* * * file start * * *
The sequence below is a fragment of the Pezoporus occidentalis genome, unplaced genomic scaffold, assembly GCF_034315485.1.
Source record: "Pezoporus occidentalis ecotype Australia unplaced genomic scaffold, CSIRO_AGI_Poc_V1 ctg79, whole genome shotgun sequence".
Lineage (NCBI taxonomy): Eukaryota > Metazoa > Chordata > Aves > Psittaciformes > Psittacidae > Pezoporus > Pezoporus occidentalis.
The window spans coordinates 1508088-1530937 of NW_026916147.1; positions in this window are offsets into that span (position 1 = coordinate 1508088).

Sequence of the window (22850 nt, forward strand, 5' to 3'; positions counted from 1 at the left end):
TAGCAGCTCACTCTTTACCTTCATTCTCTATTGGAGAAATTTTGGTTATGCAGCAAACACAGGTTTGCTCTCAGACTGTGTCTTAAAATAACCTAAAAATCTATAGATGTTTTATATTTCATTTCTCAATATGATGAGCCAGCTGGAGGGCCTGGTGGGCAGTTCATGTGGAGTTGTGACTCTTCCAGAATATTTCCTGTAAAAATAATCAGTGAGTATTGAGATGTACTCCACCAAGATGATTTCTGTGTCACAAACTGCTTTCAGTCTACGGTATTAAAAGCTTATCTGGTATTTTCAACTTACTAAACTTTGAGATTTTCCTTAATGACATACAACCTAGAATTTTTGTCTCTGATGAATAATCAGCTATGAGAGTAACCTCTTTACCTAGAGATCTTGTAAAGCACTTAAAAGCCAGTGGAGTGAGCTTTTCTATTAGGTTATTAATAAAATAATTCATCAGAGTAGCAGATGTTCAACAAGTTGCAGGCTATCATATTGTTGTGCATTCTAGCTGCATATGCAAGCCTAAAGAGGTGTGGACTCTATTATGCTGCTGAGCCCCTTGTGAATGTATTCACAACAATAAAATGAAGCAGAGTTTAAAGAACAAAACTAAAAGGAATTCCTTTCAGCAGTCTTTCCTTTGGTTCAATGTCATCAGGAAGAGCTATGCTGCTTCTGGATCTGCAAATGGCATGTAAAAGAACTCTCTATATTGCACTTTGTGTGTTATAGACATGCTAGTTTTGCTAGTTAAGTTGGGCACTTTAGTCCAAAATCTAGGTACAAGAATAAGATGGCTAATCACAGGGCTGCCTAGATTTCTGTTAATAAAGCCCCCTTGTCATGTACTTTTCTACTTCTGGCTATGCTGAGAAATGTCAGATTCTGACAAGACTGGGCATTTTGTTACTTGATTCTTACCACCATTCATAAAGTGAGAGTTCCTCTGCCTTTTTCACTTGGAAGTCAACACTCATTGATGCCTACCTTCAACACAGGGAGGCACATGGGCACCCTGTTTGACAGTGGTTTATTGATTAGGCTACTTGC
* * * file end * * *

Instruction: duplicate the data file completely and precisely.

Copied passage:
The sequence below is a fragment of the Pezoporus occidentalis genome, unplaced genomic scaffold, assembly GCF_034315485.1.
Source record: "Pezoporus occidentalis ecotype Australia unplaced genomic scaffold, CSIRO_AGI_Poc_V1 ctg79, whole genome shotgun sequence".
Lineage (NCBI taxonomy): Eukaryota > Metazoa > Chordata > Aves > Psittaciformes > Psittacidae > Pezoporus > Pezoporus occidentalis.
The window spans coordinates 1508088-1530937 of NW_026916147.1; positions in this window are offsets into that span (position 1 = coordinate 1508088).

Sequence of the window (22850 nt, forward strand, 5' to 3'; positions counted from 1 at the left end):
TAGCAGCTCACTCTTTACCTTCATTCTCTATTGGAGAAATTTTGGTTATGCAGCAAACACAGGTTTGCTCTCAGACTGTGTCTTAAAATAACCTAAAAATCTATAGATGTTTTATATTTCATTTCTCAATATGATGAGCCAGCTGGAGGGCCTGGTGGGCAGTTCATGTGGAGTTGTGACTCTTCCAGAATATTTCCTGTAAAAATAATCAGTGAGTATTGAGATGTACTCCACCAAGATGATTTCTGTGTCACAAACTGCTTTCAGTCTACGGTATTAAAAGCTTATCTGGTATTTTCAACTTACTAAACTTTGAGATTTTCCTTAATGACATACAACCTAGAATTTTTGTCTCTGATGAATAATCAGCTATGAGAGTAACCTCTTTACCTAGAGATCTTGTAAAGCACTTAAAAGCCAGTGGAGTGAGCTTTTCTATTAGGTTATTAATAAAATAATTCATCAGAGTAGCAGATGTTCAACAAGTTGCAGGCTATCATATTGTTGTGCATTCTAGCTGCATATGCAAGCCTAAAGAGGTGTGGACTCTATTATGCTGCTGAGCCCCTTGTGAATGTATTCACAACAATAAAATGAAGCAGAGTTTAAAGAACAAAACTAAAAGGAATTCCTTTCAGCAGTCTTTCCTTTGGTTCAATGTCATCAGGAAGAGCTATGCTGCTTCTGGATCTGCAAATGGCATGTAAAAGAACTCTCTATATTGCACTTTGTGTGTTATAGACATGCTAGTTTTGCTAGTTAAGTTGGGCACTTTAGTCCAAAATCTAGGTACAAGAATAAGATGGCTAATCACAGGGCTGCCTAGATTTCTGTTAATAAAGCCCCCTTGTCATGTACTTTTCTACTTCTGGCTATGCTGAGAAATGTCAGATTCTGACAAGACTGGGCATTTTGTTACTTGATTCTTACCACCATTCATAAAGTGAGAGTTCCTCTGCCTTTTTCACTTGGAAGTCAACACTCATTGATGCCTACCTTCAACACAGGGAGGCACATGGGCACCCTGTTTGACAGTGGTTTATTGATTAGGCTACTTGC